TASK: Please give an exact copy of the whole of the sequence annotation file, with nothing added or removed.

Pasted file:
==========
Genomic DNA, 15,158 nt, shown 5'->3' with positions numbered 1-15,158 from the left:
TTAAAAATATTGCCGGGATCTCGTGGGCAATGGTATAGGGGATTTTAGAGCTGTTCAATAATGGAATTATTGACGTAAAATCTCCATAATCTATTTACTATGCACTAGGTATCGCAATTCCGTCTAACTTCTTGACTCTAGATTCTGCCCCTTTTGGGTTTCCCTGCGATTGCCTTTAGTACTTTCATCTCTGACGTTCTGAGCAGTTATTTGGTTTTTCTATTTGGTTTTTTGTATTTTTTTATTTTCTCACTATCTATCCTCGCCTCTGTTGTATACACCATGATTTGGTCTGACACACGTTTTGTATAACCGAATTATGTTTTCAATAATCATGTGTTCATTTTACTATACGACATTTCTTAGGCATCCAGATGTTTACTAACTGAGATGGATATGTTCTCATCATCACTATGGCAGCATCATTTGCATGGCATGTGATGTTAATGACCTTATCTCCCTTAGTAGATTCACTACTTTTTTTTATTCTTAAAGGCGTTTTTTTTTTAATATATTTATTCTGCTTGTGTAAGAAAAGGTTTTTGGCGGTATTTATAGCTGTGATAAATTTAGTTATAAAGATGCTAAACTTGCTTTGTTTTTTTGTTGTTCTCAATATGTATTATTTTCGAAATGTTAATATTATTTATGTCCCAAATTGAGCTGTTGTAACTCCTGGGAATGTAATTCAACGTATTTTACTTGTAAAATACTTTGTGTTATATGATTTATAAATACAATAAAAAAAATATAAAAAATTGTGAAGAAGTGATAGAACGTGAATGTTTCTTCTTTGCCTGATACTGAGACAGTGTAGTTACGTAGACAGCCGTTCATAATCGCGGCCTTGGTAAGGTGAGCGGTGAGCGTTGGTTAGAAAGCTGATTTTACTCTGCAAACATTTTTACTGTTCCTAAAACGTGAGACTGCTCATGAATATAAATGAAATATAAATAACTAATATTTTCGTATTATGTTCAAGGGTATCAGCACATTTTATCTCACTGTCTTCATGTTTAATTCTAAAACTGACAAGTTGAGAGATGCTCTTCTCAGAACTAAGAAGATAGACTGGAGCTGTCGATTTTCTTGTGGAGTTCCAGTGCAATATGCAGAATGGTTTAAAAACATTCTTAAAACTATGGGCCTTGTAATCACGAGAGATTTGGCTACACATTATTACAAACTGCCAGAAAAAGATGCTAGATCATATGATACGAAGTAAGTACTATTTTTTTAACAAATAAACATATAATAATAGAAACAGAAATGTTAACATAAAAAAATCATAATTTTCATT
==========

Genomic DNA, 15,158 nt, shown 5'->3' with positions numbered 1-15,158 from the left:
TTAAAAATATTGCCGGGATCTCGTGGGCAATGGTATAGGGGATTTTAGAGCTGTTCAATAATGGAATTATTGACGTAAAATCTCCATAATCTATTTACTATGCACTAGGTATCGCAATTCCGTCTAACTTCTTGACTCTAGATTCTGCCCCTTTTGGGTTTCCCTGCGATTGCCTTTAGTACTTTCATCTCTGACGTTCTGAGCAGTTATTTGGTTTTTCTATTTGGTTTTTTGTATTTTTTTATTTTCTCACTATCTATCCTCGCCTCTGTTGTATACACCATGATTTGGTCTGACACACGTTTTGTATAACCGAATTATGTTTTCAATAATCATGTGTTCATTTTACTATACGACATTTCTTAGGCATCCAGATGTTTACTAACTGAGATGGATATGTTCTCATCATCACTATGGCAGCATCATTTGCATGGCATGTGATGTTAATGACCTTATCTCCCTTAGTAGATTCACTACTTTTTTTTATTCTTAAAGGCGTTTTTTTTTTAATATATTTATTCTGCTTGTGTAAGAAAAGGTTTTTGGCGGTATTTATAGCTGTGATAAATTTAGTTATAAAGATGCTAAACTTGCTTTGTTTTTTTGTTGTTCTCAATATGTATTATTTTCGAAATGTTAATATTATTTATGTCCCAAATTGAGCTGTTGTAACTCCTGGGAATGTAATTCAACGTATTTTACTTGTAAAATACTTTGTGTTATATGATTTATAAATACAATAAAAAAAATATAAAAAATTGTGAAGAAGTGATAGAACGTGAATGTTTCTTCTTTGCCTGATACTGAGACAGTGTAGTTACGTAGACAGCCGTTCATAATCGCGGCCTTGGTAAGGTGAGCGGTGAGCGTTGGTTAGAAAGCTGATTTTACTCTGCAAACATTTTTACTGTTCCTAAAACGTGAGACTGCTCATGAATATAAATGAAATATAAATAACTAATATTTTCGTATTATGTTCAAGGGTATCAGCACATTTTATCTCACTGTCTTCATGTTTAATTCTAAAACTGACAAGTTGAGAGATGCTCTTCTCAGAACTAAGAAGATAGACTGGAGCTGTCGATTTTCTTGTGGAGTTCCAGTGCAATATGCAGAATGGTTTAAAAACATTCTTAAAACTATGGGCCTTGTAATCACGAGAGATTTGGCTACACATTATTACAAACTGCCAGAAAAAGATGCTAGATCATATGATACGAAGTAAGTACTATTTTTTTAACAAATAAACATATAATAATAGAAACAGAAATGTTAACATAAAAAAATCATAATTTTCATT